# How to sample points randomly below a curve? [duplicate]

How can I randomly select 1000 points uniformly from the shaded area below the plotted curve?

Plot[1/π Cos[θ]^2, {θ, 0, 2 π}, Filling -> Bottom]


• One simple way is to sample points uniformly both above and below the curve, and keep only the latter. Commented Nov 22, 2016 at 4:33
• Given the symmetries, if (x,y) is above the curve you can replace it with ((x+π/2) mod 2π, 1/π - y). Commented Nov 24, 2016 at 8:27

As noted in my comment, one approach is as follows. First, generate thousands of pairs of random numbers in the range {0, 2 π}, {0, 1/π}. Then select the first 1000 that lie below the curve.

lst = Transpose@{RandomReal[{0, 2 π}, 4000], RandomReal[{0, 1/π}, 4000]};
listsel = Select[lst, #[[2]] < 1/π Cos[#[[1]]]^2 &, 1000];
Show[Plot[1/π Cos[θ]^2, {θ, 0, 2 π}, Filling -> Bottom], ListPlot[listsel]]


This simple process works well provided the portion of points selected is a reasonable fraction of the total number of points, as it is here.

There is no need in filtering out random points in a rectangle that don't fall in the prescribed region. The sampling within a region can be done directly with RandomPoint.

Specify the region:

reg = ImplicitRegion[0 <= x <= 2 Pi && 0 <= y <= 1/Pi Cos[x]^2, {x, y}]


and then one can sample a point with

RandomPoint[reg]


e.g., {0.39486, 0.0422331}

or several points n with RandomPoint[reg, n]. There's a warning about an unbounded region, so to keep it clean one can add bounds as a third argument to RegionPlot:

data = RandomPoint[reg, 1000, {{0, 2 Pi}, {0, 1/Pi}}];

Show[RegionPlot[reg], ListPlot[data, Frame -> True], AspectRatio -> 1/GoldenRatio]


EDIT as per Trilarion's comment:

How does RandomPoint work internally is beyond my knowledge, but the timing analysis shows that it does not sample a rectangle and throw away the points that don't fall in the region (and even if it does, it's a way faster implementation):

reg = ImplicitRegion[0 <= x <= 10 && y >= x && y <= x + 1, {x, y}]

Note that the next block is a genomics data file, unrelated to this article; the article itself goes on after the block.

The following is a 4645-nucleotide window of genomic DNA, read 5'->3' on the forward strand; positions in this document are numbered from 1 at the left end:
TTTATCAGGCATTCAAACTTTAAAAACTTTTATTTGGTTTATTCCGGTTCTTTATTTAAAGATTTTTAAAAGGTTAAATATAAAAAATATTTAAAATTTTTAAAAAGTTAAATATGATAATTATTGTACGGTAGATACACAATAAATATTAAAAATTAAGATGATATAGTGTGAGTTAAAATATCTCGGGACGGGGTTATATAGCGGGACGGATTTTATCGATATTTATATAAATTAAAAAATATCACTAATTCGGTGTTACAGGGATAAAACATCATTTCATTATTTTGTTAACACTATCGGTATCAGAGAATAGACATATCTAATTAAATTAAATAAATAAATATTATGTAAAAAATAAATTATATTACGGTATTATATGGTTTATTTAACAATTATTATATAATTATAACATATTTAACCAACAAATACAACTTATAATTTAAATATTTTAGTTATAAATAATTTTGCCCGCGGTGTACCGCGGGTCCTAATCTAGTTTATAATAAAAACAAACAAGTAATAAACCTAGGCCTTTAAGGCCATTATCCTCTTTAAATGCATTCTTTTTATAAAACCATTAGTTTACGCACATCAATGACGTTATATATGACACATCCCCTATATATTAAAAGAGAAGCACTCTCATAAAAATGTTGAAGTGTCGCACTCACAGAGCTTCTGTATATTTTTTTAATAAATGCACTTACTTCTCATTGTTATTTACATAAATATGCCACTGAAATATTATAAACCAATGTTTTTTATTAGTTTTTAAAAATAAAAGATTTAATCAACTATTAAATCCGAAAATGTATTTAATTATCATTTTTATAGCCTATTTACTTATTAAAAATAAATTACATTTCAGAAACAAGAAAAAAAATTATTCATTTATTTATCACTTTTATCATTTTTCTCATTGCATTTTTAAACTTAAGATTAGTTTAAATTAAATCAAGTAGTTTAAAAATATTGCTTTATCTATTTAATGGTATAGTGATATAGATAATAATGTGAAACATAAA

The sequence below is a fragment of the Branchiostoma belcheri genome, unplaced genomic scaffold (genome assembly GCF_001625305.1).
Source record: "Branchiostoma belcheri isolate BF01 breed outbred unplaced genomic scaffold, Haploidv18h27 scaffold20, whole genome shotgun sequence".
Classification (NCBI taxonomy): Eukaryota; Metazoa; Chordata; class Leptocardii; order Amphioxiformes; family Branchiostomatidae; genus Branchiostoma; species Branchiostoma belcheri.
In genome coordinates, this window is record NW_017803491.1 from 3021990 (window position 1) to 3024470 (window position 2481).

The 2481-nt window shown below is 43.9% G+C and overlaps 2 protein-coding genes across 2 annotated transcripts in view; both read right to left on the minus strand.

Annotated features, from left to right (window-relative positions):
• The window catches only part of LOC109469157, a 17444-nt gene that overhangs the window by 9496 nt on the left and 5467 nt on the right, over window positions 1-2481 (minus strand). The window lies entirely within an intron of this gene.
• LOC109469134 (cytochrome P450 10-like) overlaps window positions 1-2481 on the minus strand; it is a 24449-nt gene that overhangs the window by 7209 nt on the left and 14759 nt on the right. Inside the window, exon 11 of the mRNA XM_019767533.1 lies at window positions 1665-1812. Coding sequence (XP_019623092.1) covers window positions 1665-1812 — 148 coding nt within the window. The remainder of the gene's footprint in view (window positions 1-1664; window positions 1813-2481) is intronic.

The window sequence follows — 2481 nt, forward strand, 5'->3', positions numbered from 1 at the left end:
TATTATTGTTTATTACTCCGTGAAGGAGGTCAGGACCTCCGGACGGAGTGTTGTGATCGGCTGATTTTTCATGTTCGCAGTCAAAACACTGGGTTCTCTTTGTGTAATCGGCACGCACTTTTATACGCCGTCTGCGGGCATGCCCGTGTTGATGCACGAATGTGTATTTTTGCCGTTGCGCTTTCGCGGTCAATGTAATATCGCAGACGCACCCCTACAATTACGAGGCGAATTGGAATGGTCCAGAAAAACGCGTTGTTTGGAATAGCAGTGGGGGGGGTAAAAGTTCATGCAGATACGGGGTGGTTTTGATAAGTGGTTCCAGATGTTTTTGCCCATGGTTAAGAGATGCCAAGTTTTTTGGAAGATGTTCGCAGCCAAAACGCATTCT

n = 110000;
(lst = Transpose@{RandomReal[{0, 10}, n], RandomReal[{0, 11}, n]};
sel = Select[lst, #[[1]] <= #[[2]] <= #[[1]] + 1 &,
UpTo[10000]];) // AbsoluteTiming
Length@sel


{0.221189, Null}

9916

10000 points weren't even generated.

RandomPoint approach:

pts = RandomPoint[reg, 10000, {{0, 10}, {0, 11}}]; // AbsoluteTiming


{0.049927, Null}

More than 4x faster, and all 10000 desired points are obviously generated.

• "There is no need in filtering out random points in a rectangle that don't fall in the prescribed region. The sampling within a region can be done directly with RandomPoint." Isn't it kind of doing the same as filtering out random points internally? Or how does RandomPoint work? Commented Nov 23, 2016 at 7:58
• perhaps, it first parametrizes the implicit region in a [0,1]x[0,1] topologically equivalent object and then does non-uniform sampling. This should be faster, but you need to take into account for the differential area change between the original region and the parametrization. Commented Nov 23, 2016 at 11:31
• @Trilarion, one does not necessarily have to do rejection sampling; see this for instance. Commented Jan 6, 2017 at 18:26
• @J.M. Thanks for the link. The answers there are great. Commented Jan 7, 2017 at 10:28

More of a first principles approach, use the function as a PDF to generate random x data, then for each x choose a uniformly distributed point on the vertical line {x, f[x]}:

f[x_] := 1/π Cos[x]^2
z = Integrate[f[x], {x, 0, 2 π}]; (*can use NIntegrate here if needed*)
Plot[f[x], {x, 0, 2 π},
Epilog ->
Point[
{#, First@RandomVariate[UniformDistribution[{0, f[#]}], 1]} & /@
RandomVariate[ProbabilityDistribution[f[x]/z, {x, 0, 2 π}], 1000]
]
]


This is likely the fastest approach.

I think newer versions of ProbabilityDistribution may do that normalization (/z) automatically, btw.

In case where only the plot is given:

plot = Plot[1/π Cos[θ]^2, {θ, 0, 2 π}, Filling -> Bottom]


polygons = Cases[plot // Normal, _Polygon, ∞]
region = RegionUnion @@ polygons;
pts = RandomPoint[region, 100]; (*quite slow*)
Show[plot, Graphics@Point@pts]


• Interesting application of Normal. Perhaps Normal is the answer the question regarding an alternative for FullGraphics ( mathematica.stackexchange.com/questions/83648/…). Commented Nov 23, 2016 at 0:41
• @LouisB Probably not, it only converts GraphicsComplex to regular primitives.
– Kuba
Commented Nov 23, 2016 at 6:41